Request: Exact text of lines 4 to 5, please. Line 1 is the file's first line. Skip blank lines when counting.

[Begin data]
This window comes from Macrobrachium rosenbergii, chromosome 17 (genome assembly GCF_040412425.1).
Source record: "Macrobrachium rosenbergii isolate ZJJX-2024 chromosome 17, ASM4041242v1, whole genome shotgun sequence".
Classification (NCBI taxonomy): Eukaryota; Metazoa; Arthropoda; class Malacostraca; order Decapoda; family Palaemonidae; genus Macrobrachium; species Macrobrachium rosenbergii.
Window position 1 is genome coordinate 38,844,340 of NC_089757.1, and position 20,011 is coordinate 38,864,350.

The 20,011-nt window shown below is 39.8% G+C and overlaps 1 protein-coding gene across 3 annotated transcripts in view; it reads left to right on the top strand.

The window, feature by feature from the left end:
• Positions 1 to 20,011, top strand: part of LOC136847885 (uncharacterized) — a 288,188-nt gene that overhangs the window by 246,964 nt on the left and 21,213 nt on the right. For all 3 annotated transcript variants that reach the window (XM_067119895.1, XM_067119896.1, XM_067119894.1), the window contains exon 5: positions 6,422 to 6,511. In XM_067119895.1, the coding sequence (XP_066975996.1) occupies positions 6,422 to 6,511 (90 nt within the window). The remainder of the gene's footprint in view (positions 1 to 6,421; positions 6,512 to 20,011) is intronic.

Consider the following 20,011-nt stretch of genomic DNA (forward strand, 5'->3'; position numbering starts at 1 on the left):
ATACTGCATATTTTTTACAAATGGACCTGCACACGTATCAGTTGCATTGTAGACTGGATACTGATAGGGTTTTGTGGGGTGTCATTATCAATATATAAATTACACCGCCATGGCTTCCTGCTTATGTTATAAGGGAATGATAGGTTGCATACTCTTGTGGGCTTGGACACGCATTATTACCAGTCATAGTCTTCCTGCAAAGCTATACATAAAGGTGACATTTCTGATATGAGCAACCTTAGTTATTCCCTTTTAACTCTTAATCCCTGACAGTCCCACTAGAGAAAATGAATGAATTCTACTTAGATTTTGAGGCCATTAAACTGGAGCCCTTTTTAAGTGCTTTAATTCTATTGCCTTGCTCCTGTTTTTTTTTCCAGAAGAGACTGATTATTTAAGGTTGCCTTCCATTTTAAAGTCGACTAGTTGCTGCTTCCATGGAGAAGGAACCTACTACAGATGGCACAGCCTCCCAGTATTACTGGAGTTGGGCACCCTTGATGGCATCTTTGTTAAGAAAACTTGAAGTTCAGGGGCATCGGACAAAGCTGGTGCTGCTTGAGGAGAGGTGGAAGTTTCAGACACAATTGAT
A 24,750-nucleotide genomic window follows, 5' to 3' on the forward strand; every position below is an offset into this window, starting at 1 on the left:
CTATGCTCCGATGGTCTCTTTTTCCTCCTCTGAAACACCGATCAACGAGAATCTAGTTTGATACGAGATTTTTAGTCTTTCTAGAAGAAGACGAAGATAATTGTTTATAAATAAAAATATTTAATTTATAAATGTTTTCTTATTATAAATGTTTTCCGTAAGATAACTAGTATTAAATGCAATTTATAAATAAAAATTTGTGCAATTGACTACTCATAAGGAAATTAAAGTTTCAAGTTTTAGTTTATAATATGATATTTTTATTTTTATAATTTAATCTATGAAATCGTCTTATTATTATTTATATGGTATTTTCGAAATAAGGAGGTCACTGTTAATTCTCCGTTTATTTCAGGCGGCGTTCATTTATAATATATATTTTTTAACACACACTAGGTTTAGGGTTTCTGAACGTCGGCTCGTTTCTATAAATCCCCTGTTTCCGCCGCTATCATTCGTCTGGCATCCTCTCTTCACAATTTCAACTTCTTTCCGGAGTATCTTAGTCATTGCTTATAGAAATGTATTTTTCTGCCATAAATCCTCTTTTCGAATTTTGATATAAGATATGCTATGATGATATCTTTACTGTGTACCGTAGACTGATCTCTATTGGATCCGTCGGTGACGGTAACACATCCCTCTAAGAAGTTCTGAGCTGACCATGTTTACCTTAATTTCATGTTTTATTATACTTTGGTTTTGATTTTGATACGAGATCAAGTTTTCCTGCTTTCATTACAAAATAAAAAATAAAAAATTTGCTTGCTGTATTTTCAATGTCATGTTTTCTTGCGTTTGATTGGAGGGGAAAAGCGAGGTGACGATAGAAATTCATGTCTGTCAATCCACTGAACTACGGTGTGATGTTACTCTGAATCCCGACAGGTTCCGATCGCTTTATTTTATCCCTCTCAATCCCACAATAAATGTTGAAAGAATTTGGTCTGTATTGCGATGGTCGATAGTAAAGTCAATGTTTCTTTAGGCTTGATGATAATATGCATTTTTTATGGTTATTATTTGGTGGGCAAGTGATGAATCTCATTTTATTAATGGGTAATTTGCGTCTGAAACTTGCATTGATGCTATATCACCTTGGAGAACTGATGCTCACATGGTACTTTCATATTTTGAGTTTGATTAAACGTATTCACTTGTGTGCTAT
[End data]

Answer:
Window position 1 is genome coordinate 38,844,340 of NC_089757.1, and position 20,011 is coordinate 38,864,350.

The 20,011-nt window shown below is 39.8% G+C and overlaps 1 protein-coding gene across 3 annotated transcripts in view; it reads left to right on the top strand.